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Colorectal cancer rates on the rise in younger people

Colorectal cancer rates on the rise in younger people

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Earlier this year, the American Cancer Society published a report in CA: A Cancer Journal for Clinicians, which indicated colorectal cancer cases are on the rise in young adults.

While the rate is dropping among people age 65 and older, largely because more older adults are undergoing recommended screenings, the cancer society stated that in 2020, 12% or 17,930 colorectal cancer cases will be diagnosed in people under the age of 50. Nearly 18,000 new colorectal cancer cases in this one age group is more than cervical cancer in all age groups combined at 13,800. The American Cancer Society also predicted an estimated 53,200 colorectal cancer deaths with approximately 7% or 3,640 deaths in adults younger than age 50.

The report further details that rates have been rising since the mid-1980s in adults 20 to 39 years of age and since the mid-1990s in adults 40 to 54 years, with younger age groups experiencing the highest increase.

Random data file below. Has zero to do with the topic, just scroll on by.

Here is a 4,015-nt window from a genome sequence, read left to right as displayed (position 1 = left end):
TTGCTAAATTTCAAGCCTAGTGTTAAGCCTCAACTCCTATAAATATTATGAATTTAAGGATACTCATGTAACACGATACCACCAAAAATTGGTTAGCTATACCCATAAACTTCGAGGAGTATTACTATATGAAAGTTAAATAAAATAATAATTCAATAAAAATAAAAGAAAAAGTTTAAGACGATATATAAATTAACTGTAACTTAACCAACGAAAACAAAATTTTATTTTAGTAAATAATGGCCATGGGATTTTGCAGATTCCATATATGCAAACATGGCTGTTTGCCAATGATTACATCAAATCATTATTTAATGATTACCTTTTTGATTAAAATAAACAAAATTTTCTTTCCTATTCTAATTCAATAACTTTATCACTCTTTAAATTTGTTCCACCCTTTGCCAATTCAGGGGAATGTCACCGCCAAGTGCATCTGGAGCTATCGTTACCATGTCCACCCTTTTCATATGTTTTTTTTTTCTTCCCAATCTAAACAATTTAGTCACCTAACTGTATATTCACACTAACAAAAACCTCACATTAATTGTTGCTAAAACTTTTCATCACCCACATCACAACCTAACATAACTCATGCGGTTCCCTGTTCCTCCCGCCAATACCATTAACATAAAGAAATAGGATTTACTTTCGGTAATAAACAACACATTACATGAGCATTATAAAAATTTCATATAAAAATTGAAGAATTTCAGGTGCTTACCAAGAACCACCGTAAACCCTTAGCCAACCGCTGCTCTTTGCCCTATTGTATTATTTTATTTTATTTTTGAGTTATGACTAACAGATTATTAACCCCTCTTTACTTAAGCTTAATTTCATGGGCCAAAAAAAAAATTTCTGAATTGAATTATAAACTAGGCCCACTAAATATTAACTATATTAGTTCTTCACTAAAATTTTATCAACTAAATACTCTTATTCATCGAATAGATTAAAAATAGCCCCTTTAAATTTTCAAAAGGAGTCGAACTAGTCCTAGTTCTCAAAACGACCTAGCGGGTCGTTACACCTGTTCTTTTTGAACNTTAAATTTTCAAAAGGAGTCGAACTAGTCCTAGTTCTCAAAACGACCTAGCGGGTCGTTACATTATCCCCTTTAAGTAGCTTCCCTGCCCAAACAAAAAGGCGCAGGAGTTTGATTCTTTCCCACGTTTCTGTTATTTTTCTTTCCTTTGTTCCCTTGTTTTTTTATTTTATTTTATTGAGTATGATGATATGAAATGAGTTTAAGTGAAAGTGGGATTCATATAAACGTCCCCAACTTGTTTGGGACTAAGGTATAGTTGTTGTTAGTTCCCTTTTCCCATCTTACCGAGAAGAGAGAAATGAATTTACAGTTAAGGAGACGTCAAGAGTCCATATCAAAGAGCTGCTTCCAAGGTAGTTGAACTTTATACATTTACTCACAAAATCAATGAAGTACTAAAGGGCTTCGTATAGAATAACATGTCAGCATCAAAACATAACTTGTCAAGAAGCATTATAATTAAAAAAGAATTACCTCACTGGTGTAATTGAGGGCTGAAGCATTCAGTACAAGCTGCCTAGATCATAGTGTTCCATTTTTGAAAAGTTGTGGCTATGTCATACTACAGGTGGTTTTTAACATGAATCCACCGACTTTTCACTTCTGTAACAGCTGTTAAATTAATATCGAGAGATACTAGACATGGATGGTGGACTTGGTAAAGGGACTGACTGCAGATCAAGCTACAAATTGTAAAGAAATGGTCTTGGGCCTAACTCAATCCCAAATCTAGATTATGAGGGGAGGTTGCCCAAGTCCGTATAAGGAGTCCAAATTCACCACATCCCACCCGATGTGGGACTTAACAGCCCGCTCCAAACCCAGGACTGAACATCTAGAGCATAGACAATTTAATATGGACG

What is perhaps most alarming in this report from the American Cancer Society involves millennials. This generation is twice as likely to develop colon cancer and four times as likely to develop rectal cancer when compared to young adults in the 1950s when the risk was at its lowest.

While we do not know for certainty what is causing the rise in people younger than 50 who are developing colon cancer, it does demonstrate the importance of prevention and early screening.

What is colon cancer?

Colon cancer is the third most common cancer in men, after prostate and lung cancer and second most common in women, after breast cancer.

At McLeod, colorectal cancer is typically our fourth-leading cancer site. However, in the most recent McLeod Cancer Report for 2019, colon cancer was the third leading cancer site.